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Fuel Cell Vehicles

Fuel Cell Vehicles – Zero Emission Vehicles of the Future

Zero emission vehicles are the future. One that we haven’t seen much of is the fuel cell powered vehicle. Fuel cells have been used on space crafts for many years. A vehicle that is considered zero emissions is one where the fuel cell is fueled by Hydrogen, and it has to be 100% hydrogen.

Fuel cell vehicles turn hydrogen fuel and oxygen into electricity. Cars with an electric motor can then be powered by using this electricity. This can be compared to traditional vehicles where the electricity from batteries power the motor in an electric vehicle. The combination of oxygen and hydrogen produces energy and water. In fuel cells, this can be accomplished without using any burning or combustion.

These cars are considered zero emission vehicles because the exhaust from these cars comes out as water vapor and steam. If the fuel cells didn’t get as hot as they do, water would just pour out of the exhaust pipe. But fuel cells get VERY hot, so it comes out as water vapor or steam. We have known of this technology for a long time though. Think of it like a space shuttle. Space shuttles are fueled with liquid oxygen and also liquid hydrogen. Then they are mixed together and ignited to cause a ridiculously hot fire which then propels the spacecraft into their air because of the expanding gases. This is what causes them to fly.

We know of a number of ways that can provide hydrogen to a fuel cell. One way is to simply put hydrogen gas and also air into the fuel cell itself. In order to carry hydrogen gas like this, it needs to be compressed. This is usually to about 3000 lbs per square inch. In order to do this, special containers need to be used.

Another way of providing hydrogen gas is to hold it on the car in the form of a liquid. In order to create hydrogen it needs to be made cold and also compressed. Hydrogen in liquid form is VERY cold. It is around 423 degrees below zero. The containers that hold this freezing cold liquid need to be well insulated and kept very safe. By warming up the liquid, or even lowering the pressure, you can release the gas into a fuel cell which will be able to power the vehicle that it is in.

Another very popular method of getting hydrogen to a fuel cell is using a reformer. A reformer is a device that can take out the hydrogen from hydrocarbon fuels. These are methanol or gasoline. When something other than hydrogen is used, the fuel cell is no longer zero-emission but it still may have extremely low emissions.

It is common to hear people talking about how fuel cell vehicles could be the future. What people don’t know is how far away we are from making these reasonably priced. High class families would have trouble affording these vehicles.

Posted: May 11th, 2009
at 8:33pm by Fuel Saver

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Zero Emission Vehicles

Near-Zero Emission Vehicles

Nowadays, in an era in which the cool thing to do is to drive a V8 engine vehicle and go as fast as possible through rush hour traffic, things have started to cool down. People are beginning to realize that driving such a large motor vehicle is taking a huge toll on the family budget. The amount of driving you do is directly proportional to the amount of money that rests in your wallet. That’s why everyone is beginning to take a look at these new near-zero emission vehicles.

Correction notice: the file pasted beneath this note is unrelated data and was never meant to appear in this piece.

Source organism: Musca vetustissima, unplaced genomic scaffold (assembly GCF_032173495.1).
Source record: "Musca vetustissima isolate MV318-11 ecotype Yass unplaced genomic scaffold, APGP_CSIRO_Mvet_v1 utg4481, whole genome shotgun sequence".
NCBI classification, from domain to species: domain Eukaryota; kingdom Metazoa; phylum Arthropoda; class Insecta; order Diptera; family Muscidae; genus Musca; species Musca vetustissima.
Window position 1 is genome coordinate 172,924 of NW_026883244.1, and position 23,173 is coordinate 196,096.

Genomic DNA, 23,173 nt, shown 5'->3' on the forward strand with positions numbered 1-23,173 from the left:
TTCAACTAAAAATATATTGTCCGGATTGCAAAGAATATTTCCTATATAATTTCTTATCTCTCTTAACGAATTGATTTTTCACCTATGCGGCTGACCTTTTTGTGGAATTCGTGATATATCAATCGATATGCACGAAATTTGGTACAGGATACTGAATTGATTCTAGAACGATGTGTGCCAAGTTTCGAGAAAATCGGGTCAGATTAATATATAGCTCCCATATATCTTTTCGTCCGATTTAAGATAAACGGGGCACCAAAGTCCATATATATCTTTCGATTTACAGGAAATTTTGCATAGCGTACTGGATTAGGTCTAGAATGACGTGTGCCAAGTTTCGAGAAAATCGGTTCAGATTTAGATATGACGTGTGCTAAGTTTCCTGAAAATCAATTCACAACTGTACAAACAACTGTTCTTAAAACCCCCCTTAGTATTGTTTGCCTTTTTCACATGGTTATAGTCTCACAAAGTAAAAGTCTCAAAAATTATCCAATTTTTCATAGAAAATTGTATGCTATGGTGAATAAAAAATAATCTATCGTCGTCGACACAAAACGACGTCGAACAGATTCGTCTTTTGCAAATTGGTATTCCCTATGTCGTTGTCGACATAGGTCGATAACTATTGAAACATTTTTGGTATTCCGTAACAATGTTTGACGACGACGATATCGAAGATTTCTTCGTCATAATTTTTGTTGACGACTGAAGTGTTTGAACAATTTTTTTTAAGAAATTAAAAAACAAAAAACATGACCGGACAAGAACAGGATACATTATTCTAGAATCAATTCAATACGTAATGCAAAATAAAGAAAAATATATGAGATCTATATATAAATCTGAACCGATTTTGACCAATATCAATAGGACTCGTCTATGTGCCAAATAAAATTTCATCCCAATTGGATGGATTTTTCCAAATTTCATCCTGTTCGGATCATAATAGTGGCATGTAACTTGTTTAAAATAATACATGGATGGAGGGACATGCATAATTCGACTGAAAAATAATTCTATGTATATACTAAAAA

These new type of vehicles are cheaper to buy, take less fuel that the cool Mustang and cool new Camaro, and are more reliable in the long run. But the burning question in everyone’s mind is that no one knows what these vehicles actually are!

The good thing is that lately, these kind of vehicles are being advertised just as much as the fast cars, and even more since gas has gone up as much as it has.

Let’s take a look at some of these vehicles:

The Honda Accord EX has emissions so low they can barely be measured. The engine in this vehicle can achieve mile per gallon ratings of 30-35. What’s awesome about this is how they cost nearly 25% less than cars of the same size that achieve mile per gallon numbers of 20-25. You are going nearly one and a half times further than these other cars with each gallon of gas. This Accord, which is made by Honda, gets unbelievable ratings too in the car market. The fact that this car gets amazing gas mileage doesn’t even affect it’s safety ratings or comfort. It has received some of the best comfort reviews and gets great safety ratings. Honda has FILLED this car with numerous air bags to ensure your safety.

Another ultra low emission vehicle that has come up recently is the Toyota Prius. This car gets an ASTOUNDING 50 miles per gallon if you decide to spring for the hybrid model. This car isn’t the cheapest on the market, but if you are driving thirty to forty miles or more to work then this will definitely pay off fast. This car can push nearly sixty miles per gallon if you drive it the right way. But this car isn’t expensive only because of the mileage it achieves… It is very luxurious and can be compared to some of the interiors that are inside of the new Lexus models.

So recently, many car enthusiasts have been selling or storing away their fast and sporty vehicles that get 15 miles per gallon. There has been a very big drop in big engine vehicles that drive on the road since the gas prices have gone up as much as they have.